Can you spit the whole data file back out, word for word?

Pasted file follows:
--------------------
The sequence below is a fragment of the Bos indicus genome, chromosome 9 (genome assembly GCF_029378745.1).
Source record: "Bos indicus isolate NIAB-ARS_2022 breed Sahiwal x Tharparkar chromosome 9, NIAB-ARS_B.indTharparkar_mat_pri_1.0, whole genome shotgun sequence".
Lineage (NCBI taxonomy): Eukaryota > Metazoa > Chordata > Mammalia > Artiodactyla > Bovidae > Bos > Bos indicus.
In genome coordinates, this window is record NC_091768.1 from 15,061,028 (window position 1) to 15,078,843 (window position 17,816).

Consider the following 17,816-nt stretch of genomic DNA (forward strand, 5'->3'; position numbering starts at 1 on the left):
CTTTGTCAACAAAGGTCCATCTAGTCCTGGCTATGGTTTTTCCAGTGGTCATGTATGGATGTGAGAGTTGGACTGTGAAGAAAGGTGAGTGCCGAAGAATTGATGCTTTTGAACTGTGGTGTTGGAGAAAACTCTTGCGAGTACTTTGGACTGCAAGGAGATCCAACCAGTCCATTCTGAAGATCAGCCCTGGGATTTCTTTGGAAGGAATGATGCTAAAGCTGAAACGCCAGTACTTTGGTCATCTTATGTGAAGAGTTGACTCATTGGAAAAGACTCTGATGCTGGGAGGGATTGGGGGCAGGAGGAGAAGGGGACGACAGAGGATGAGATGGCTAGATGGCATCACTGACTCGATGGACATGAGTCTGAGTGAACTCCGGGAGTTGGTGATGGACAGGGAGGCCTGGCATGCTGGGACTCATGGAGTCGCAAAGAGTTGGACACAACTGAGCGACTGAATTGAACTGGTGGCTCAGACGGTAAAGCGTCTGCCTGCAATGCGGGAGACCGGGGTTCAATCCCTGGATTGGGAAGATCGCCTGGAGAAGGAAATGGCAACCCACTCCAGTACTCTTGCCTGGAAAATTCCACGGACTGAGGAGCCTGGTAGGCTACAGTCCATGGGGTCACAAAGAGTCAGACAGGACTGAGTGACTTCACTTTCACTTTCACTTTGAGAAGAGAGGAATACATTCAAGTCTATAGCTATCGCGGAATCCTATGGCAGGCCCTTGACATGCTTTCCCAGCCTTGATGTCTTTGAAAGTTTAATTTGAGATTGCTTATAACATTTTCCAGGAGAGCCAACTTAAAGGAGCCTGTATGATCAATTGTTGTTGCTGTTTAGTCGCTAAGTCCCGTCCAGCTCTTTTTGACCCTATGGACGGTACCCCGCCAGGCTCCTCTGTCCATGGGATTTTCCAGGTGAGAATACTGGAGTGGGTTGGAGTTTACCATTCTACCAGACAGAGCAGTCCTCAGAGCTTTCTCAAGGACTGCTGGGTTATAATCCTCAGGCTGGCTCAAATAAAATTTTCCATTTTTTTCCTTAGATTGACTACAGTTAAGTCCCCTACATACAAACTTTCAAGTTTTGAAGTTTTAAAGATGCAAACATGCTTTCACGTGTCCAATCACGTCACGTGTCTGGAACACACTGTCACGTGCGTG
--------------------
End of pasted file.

The sequence below is a fragment of the Bos indicus genome, chromosome 9 (genome assembly GCF_029378745.1).
Source record: "Bos indicus isolate NIAB-ARS_2022 breed Sahiwal x Tharparkar chromosome 9, NIAB-ARS_B.indTharparkar_mat_pri_1.0, whole genome shotgun sequence".
Lineage (NCBI taxonomy): Eukaryota > Metazoa > Chordata > Mammalia > Artiodactyla > Bovidae > Bos > Bos indicus.
In genome coordinates, this window is record NC_091768.1 from 15,061,028 (window position 1) to 15,078,843 (window position 17,816).

Consider the following 17,816-nt stretch of genomic DNA (forward strand, 5'->3'; position numbering starts at 1 on the left):
CTTTGTCAACAAAGGTCCATCTAGTCCTGGCTATGGTTTTTCCAGTGGTCATGTATGGATGTGAGAGTTGGACTGTGAAGAAAGGTGAGTGCCGAAGAATTGATGCTTTTGAACTGTGGTGTTGGAGAAAACTCTTGCGAGTACTTTGGACTGCAAGGAGATCCAACCAGTCCATTCTGAAGATCAGCCCTGGGATTTCTTTGGAAGGAATGATGCTAAAGCTGAAACGCCAGTACTTTGGTCATCTTATGTGAAGAGTTGACTCATTGGAAAAGACTCTGATGCTGGGAGGGATTGGGGGCAGGAGGAGAAGGGGACGACAGAGGATGAGATGGCTAGATGGCATCACTGACTCGATGGACATGAGTCTGAGTGAACTCCGGGAGTTGGTGATGGACAGGGAGGCCTGGCATGCTGGGACTCATGGAGTCGCAAAGAGTTGGACACAACTGAGCGACTGAATTGAACTGGTGGCTCAGACGGTAAAGCGTCTGCCTGCAATGCGGGAGACCGGGGTTCAATCCCTGGATTGGGAAGATCGCCTGGAGAAGGAAATGGCAACCCACTCCAGTACTCTTGCCTGGAAAATTCCACGGACTGAGGAGCCTGGTAGGCTACAGTCCATGGGGTCACAAAGAGTCAGACAGGACTGAGTGACTTCACTTTCACTTTCACTTTGAGAAGAGAGGAATACATTCAAGTCTATAGCTATCGCGGAATCCTATGGCAGGCCCTTGACATGCTTTCCCAGCCTTGATGTCTTTGAAAGTTTAATTTGAGATTGCTTATAACATTTTCCAGGAGAGCCAACTTAAAGGAGCCTGTATGATCAATTGTTGTTGCTGTTTAGTCGCTAAGTCCCGTCCAGCTCTTTTTGACCCTATGGACGGTACCCCGCCAGGCTCCTCTGTCCATGGGATTTTCCAGGTGAGAATACTGGAGTGGGTTGGAGTTTACCATTCTACCAGACAGAGCAGTCCTCAGAGCTTTCTCAAGGACTGCTGGGTTATAATCCTCAGGCTGGCTCAAATAAAATTTTCCATTTTTTTCCTTAGATTGACTACAGTTAAGTCCCCTACATACAAACTTTCAAGTTTTGAAGTTTTAAAGATGCAAACATGCTTTCACGTGTCCAATCACGTCACGTGTCTGGAACACACTGTCACGTGCGTG